[Date Prev][Date Next] [Thread Prev][Thread Next] [Date Index] [Thread Index]

Re: Trusted computing [WAS new user question: debian on a Thinkpad T61]

David <davidpalmer@westnet.com.au> writes:

> Jimmy Wu wrote:


>> (2) Does Debian support TPM chips? What is the community's take on the issue?
>> My take is that TPM does have some security merits, but it also has a
>> lot of potential for abuse.
>> Google turned up these results of the beginnings of TPM support in Linux:
>> http://www.linuxelectrons.com/news/linux/15574/ibm-brings-trusted-computing-linux
>> http://lwn.net/Articles/144681/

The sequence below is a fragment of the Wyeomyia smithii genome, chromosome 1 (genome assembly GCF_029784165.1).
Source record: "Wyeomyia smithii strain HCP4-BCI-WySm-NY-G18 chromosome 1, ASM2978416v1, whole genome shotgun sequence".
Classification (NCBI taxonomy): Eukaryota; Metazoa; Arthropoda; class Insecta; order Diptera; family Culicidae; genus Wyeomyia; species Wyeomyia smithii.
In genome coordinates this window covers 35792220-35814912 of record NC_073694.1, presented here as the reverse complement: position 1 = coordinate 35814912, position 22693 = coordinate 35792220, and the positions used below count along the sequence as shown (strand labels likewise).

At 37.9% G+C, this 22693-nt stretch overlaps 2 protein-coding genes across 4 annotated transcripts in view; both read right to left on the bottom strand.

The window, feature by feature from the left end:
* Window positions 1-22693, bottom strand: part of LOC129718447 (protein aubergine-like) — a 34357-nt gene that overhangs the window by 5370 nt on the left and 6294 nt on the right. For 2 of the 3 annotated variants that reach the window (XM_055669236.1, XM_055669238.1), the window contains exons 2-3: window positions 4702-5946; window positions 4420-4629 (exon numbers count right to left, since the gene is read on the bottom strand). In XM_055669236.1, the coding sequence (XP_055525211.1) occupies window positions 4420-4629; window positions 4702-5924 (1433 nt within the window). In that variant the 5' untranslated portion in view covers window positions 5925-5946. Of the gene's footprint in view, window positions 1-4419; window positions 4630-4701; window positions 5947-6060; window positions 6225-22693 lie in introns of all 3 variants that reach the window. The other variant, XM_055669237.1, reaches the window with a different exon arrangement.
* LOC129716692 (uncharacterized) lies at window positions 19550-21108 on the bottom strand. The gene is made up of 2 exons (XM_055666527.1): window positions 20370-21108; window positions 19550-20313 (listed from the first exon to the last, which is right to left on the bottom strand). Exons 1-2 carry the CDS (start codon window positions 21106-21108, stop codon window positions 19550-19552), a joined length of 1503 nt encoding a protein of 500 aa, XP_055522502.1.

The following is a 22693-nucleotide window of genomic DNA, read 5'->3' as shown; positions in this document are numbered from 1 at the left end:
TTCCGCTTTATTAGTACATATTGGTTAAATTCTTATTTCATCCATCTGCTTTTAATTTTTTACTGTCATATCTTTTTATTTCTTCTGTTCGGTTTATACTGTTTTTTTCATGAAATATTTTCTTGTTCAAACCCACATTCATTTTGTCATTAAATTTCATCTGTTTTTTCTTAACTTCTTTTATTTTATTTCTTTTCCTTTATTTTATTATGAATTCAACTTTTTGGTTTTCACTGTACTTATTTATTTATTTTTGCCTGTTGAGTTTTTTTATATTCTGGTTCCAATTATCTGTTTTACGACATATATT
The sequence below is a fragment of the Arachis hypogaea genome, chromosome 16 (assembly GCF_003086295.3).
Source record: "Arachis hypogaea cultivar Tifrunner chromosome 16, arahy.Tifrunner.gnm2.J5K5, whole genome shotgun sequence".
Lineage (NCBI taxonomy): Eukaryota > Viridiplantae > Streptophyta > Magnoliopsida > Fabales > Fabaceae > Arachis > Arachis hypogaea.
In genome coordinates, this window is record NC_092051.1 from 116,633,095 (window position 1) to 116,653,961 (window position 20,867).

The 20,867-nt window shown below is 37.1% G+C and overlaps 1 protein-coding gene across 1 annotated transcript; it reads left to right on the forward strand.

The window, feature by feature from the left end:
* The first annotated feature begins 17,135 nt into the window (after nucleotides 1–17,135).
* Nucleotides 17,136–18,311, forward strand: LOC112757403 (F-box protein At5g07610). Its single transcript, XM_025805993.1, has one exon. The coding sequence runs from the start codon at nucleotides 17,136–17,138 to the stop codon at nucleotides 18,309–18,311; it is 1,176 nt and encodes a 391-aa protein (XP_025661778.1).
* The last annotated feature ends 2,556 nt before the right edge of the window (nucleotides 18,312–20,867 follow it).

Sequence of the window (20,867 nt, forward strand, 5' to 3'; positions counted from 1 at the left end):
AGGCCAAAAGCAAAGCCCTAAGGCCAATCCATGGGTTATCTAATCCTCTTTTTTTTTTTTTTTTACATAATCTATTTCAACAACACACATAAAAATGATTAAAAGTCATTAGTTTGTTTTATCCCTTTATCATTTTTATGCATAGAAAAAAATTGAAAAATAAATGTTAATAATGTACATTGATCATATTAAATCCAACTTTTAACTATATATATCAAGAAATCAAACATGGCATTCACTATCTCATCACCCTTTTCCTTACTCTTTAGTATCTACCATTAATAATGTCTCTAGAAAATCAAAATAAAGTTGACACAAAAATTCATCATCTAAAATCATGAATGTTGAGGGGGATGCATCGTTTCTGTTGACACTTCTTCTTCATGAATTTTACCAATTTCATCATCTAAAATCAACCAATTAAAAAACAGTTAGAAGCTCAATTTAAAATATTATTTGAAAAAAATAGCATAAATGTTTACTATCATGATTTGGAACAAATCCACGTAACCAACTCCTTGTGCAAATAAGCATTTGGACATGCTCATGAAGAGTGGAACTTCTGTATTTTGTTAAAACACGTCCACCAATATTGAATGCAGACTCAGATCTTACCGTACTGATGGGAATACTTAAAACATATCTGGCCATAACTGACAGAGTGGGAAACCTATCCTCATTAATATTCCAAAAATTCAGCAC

> Never on my machine.

TPM is actually pretty interesting from a security perspective.  It
has nothing to do with ID on the Internet, but instead uses a chain of
certificates to verify that the code you're booting is what's
configured in the TPM settings.  If you get a boot sector virus, your
computer won't boot because it doesn't match what's expected.  If your
box gets owned and the kernel hacked to hide the intruder, it will
stop booting because the kernel won't match what's expected.  If your
applications are modified by an attacker, they won't run because they
aren't what's expected.

The big question that determines whether this is a giant security win
or a huge loss of control is who gets to configure TPM.  If it's you,
great, you can decide what OS to trust, etc.  But if it's the
manufacturer, then you've lost control over what you can boot, which
is awful.  It doesn't seem clear to me yet which will be prevalent.

Also, it's not clear what this will do for reliability.  Will minor,
correctable corruption become complete breakage?  Time will tell, I


Reply to: